5. Digital access: Digital access refers to the ability to use digital technology. This includes having access to the internet, and having the skills and knowledge necessary to use digital technology. Just because technology is seemingly ubiquitous it doesn’t mean that every student has access to it. Consider that some students may not have the resources for a computer, smartphone or tablet. Consider this in your classroom and ensure there is a suitable alternative.  
  6. Digital rights and responsibilities: Digital rights and responsibilities refer to the rights and responsibilities that come with using digital technology. This includes things like the right to privacy, and the responsibility to not engage in cyberbullying. 
  7. Digital security: Digital security refers to the measures taken to protect digital information from being accessed by unauthorised individuals. This includes things like using strong passwords and installing antivirus software.
  8. Digital health: Digital health refers to the ability to maintain physical and mental health while using digital technology. This includes things like maintaining a healthy sleep schedule, and not spending too much time online.
  9. Digital commerce: Digital commerce refers to the ability to buy and sell goods and services online. This includes things like using digital payment methods.

Each of these elements is important in its own right. However, when they’re all considered together, they create a well-rounded framework for digital citizenship.

Digital citizenship in the classroom

Teaching digital citizenship in the classroom is a great way to help your students prepare for the digital world. Some methods include:

Encouraging interaction with digital media in the classroom

It’s important that students have access to technology in the classroom. By giving them everyday access to the internet in a safe and supervised environment, students not only develop the skills they need to use technology safely and critically, but can also ask questions of their teachers as issues arise. 

For example, many teachers have adopted the use of interactive displays, such as the ActivPanel, in the classroom. This enables students to interact with digital media, whether on the panel at the front of the class or through their own devices and screen mirroring. The teacher is always available to provide guidance on how to use the technology safely, and can discuss issues as they arise, either in a one-on-one capacity with a student, or as a group with the entire classroom using the front of class display. 

Teaching critical thinking skills

Alongside access to technology, it’s integral that students develop critical thinking skills. Critical thinking is the ability to analyse information and make a judgement based on reflection, research, and reasoning. Students with critical thinking skills don’t accept information at face value – they analyse it, ask questions, seek out more information, and come to their own conclusions. 

Critical thinking is one of the most important skills for digital citizens as it enables students to make reasoned judgements about the people they interact with and the information they consume online. These skills not only help to keep students safe from online hackers and those with malicious intentions, but also enables them to think critically about unreliable information they find online.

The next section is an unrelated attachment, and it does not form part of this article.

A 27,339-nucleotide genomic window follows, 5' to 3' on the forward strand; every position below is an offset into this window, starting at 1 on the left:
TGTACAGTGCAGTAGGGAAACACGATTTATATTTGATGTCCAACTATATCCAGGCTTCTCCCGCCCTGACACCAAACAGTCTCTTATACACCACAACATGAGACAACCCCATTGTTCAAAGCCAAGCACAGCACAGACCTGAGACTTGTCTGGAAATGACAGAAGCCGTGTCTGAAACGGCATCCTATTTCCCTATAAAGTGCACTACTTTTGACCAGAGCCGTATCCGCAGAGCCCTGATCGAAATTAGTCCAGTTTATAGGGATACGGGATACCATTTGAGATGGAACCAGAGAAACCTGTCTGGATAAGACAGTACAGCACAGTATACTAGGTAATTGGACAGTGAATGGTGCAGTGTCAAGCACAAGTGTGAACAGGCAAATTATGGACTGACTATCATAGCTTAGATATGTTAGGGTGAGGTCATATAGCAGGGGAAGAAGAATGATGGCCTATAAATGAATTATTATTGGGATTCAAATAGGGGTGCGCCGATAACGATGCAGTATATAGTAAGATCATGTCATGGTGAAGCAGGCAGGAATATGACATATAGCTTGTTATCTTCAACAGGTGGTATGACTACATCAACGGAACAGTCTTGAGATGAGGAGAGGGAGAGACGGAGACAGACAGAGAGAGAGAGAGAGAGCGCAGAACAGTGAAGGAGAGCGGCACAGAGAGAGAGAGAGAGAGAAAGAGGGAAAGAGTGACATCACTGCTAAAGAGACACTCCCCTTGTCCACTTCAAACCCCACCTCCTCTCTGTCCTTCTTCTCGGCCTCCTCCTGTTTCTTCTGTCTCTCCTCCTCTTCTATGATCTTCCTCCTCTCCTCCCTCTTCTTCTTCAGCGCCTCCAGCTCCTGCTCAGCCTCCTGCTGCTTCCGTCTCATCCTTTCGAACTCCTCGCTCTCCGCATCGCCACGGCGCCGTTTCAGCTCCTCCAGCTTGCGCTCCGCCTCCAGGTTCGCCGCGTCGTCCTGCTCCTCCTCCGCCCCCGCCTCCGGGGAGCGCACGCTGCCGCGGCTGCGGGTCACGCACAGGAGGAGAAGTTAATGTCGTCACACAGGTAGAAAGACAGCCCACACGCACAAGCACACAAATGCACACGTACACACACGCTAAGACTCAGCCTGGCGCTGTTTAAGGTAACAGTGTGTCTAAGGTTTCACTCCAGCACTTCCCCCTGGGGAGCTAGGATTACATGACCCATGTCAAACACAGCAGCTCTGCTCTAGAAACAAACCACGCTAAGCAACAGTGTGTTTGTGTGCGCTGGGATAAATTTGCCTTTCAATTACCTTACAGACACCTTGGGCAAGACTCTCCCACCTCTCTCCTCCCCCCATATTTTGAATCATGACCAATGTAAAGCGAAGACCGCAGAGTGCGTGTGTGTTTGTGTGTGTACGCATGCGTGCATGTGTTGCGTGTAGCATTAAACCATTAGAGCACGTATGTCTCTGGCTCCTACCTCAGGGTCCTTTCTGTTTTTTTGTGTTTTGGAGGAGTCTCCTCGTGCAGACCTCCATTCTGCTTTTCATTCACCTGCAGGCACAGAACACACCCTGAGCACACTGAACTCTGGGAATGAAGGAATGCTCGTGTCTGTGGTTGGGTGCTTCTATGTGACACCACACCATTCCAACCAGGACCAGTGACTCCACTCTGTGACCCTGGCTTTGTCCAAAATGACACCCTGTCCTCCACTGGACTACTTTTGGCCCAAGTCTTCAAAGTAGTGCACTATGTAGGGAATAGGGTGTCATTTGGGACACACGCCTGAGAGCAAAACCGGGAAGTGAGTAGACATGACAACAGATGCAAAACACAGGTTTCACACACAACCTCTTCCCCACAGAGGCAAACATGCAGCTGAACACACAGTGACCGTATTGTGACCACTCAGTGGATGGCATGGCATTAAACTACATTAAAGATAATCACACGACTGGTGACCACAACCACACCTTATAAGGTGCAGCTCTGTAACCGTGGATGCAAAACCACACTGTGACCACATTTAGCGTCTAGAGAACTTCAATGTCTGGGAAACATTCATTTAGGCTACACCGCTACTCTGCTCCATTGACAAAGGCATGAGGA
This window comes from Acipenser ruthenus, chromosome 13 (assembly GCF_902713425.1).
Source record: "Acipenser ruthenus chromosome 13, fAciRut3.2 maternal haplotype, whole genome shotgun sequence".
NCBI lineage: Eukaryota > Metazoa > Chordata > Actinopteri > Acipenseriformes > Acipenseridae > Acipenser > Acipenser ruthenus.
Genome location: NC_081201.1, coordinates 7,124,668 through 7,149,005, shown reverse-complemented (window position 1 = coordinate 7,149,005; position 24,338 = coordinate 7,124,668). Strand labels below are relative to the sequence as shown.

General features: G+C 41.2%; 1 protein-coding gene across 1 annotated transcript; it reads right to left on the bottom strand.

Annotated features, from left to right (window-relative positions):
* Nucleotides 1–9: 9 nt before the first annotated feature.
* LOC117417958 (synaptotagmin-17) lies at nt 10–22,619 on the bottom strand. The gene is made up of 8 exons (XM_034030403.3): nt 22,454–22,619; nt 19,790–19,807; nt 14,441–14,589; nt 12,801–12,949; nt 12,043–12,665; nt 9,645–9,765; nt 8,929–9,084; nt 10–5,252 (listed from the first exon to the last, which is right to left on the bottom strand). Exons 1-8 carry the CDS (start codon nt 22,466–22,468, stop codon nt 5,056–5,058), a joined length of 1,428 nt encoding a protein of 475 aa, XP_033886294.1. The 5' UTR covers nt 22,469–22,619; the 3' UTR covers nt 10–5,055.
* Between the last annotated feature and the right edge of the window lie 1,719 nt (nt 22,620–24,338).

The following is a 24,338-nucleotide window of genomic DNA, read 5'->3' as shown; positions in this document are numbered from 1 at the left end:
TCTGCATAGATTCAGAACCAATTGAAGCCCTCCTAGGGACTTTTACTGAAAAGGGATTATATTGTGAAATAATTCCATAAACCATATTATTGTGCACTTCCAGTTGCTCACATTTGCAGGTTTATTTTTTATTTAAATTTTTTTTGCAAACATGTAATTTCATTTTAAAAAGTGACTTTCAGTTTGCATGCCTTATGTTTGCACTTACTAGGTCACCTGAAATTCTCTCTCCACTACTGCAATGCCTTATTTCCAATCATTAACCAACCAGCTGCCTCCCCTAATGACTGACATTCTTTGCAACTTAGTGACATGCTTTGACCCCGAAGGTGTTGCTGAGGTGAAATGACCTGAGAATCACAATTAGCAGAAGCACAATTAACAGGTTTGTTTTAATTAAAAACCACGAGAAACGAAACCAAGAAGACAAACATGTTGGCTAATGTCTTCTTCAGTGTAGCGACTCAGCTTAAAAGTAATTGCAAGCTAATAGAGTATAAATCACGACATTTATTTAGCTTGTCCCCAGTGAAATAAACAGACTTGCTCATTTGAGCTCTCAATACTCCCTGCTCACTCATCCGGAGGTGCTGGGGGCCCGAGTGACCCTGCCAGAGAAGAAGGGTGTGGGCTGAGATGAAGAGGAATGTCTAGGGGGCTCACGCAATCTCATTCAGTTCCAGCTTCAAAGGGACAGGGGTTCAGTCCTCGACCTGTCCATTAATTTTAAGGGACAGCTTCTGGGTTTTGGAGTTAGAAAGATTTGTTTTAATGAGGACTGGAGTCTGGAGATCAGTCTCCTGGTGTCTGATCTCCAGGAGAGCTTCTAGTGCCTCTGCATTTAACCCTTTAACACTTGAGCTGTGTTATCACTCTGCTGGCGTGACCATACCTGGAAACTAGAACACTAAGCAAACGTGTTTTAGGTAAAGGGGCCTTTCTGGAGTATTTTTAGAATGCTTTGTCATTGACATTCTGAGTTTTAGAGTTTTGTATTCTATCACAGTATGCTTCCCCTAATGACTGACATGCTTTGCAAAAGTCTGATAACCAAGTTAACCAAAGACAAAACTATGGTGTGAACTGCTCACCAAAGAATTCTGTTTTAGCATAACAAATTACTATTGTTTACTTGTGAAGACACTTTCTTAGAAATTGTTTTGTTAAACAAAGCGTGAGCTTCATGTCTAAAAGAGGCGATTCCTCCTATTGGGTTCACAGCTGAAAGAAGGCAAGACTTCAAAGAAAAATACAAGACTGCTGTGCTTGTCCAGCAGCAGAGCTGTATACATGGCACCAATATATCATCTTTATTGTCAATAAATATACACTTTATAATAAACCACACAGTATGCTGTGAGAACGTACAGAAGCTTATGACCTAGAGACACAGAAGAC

Some methods for developing critical thinking skills in the classroom include using problem-solving activities, online games and puzzles, group projects and quizzes. 

Holding digital citizenship days or weeks

In addition to incorporating lessons about digital citizenship into your classroom, consider holding a digital citizenship day or week, where the entire school focuses on digital citizenship. This could involve assemblies, classroom activities, and guest speakers.

Creating digital citizenship policies for your school or classroom

It’s important that educators practise what they preach, not only to model good behaviour to students, but also, ultimately, to keep the school and students safe. All schools and classrooms should have digital citizenship policies in place. These policies could cover things like internet safety, responsible use of digital technology, and digital etiquette. Guidelines should be used by students every day, as well as teachers and administrative staff.

Using digital citizenship resources

There are many lesson plans, videos, and articles available online that cover everything from internet safety to cyberbullying. Make use of these resources in your lessons. Some examples include digital citizenship lessons from Common Sense and a collection of lessons, lesson plans and resources compiled by the NSW government.

Preparing your students for a digital world

Digital citizenship is an important issue that should be taught in the classroom. By teaching your students about digital citizenship, you can help them become responsible, safe, and respectful users of digital technology.

There are many ways to incorporate digital citizenship into your curriculum, such as incorporating it into existing lessons, holding digital citizenship days or weeks, and creating digital citizenship policies. But one of the most important and impactful methods is to encourage interaction with digital media in the classroom, such as through using an interactive display and other connected devices. By allowing students to participate in online research and learning every day, you can guide them on safe online use and teach them the practical skills they need to be good digital citizens, all in real-time. 

If you’d like to learn more about using technology, such as the Promethean ActivPanel, in the classroom, get in touch to request a demo.